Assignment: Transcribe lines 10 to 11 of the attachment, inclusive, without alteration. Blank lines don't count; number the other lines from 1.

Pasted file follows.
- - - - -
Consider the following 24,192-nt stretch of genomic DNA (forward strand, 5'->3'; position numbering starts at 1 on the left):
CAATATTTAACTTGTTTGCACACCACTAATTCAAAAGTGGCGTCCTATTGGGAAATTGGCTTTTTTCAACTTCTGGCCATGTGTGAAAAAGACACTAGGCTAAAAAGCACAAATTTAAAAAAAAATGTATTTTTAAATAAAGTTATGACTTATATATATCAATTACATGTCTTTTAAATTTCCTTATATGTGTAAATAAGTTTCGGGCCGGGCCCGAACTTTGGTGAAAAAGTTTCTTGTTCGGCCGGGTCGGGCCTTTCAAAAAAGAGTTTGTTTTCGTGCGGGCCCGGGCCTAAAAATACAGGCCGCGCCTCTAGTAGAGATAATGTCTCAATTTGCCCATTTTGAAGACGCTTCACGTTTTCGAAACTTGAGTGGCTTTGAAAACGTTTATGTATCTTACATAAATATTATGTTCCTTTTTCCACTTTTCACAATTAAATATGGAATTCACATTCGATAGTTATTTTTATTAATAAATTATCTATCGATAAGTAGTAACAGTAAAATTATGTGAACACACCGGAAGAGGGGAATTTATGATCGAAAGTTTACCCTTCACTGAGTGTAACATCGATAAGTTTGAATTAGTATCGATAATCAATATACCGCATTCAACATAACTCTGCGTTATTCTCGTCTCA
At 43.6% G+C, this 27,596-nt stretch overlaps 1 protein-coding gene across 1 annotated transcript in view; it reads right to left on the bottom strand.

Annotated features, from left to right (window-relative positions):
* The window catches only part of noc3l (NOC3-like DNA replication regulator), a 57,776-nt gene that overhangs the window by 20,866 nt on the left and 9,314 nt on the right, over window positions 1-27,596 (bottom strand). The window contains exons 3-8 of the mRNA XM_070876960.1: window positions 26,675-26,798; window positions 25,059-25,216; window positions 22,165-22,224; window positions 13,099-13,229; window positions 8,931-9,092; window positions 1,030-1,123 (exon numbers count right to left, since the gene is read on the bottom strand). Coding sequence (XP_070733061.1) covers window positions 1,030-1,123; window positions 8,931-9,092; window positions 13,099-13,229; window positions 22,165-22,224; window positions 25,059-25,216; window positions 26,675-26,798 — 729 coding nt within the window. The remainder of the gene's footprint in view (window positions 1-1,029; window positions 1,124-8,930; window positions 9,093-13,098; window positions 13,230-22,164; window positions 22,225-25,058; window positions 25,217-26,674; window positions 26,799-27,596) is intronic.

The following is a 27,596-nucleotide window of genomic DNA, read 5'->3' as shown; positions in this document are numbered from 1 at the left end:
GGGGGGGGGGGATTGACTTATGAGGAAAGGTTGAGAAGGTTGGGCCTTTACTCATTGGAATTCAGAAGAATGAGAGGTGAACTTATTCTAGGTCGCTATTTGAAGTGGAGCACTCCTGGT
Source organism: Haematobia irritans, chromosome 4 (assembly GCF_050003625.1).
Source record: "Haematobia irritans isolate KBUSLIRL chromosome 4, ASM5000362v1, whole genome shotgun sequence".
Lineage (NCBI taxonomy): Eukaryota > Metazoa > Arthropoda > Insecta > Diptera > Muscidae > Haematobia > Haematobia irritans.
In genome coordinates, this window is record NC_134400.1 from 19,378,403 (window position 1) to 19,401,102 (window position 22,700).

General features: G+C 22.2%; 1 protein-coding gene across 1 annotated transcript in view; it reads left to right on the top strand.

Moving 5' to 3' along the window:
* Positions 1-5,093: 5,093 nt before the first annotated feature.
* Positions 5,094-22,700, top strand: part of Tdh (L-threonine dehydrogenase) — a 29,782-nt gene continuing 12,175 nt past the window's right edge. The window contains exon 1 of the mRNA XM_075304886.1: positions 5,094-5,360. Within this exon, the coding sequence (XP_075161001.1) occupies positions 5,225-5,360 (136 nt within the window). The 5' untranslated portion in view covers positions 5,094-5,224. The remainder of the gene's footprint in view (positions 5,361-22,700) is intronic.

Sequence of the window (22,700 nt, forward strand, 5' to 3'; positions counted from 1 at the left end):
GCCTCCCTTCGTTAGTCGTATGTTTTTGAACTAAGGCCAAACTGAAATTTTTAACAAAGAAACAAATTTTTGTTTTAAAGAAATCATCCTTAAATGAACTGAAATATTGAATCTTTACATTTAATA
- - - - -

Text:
Lineage (NCBI taxonomy): Eukaryota > Metazoa > Arthropoda > Insecta > Diptera > Muscidae > Haematobia > Haematobia irritans.
In genome coordinates, this window is record NC_134400.1 from 19,378,403 (window position 1) to 19,401,102 (window position 22,700).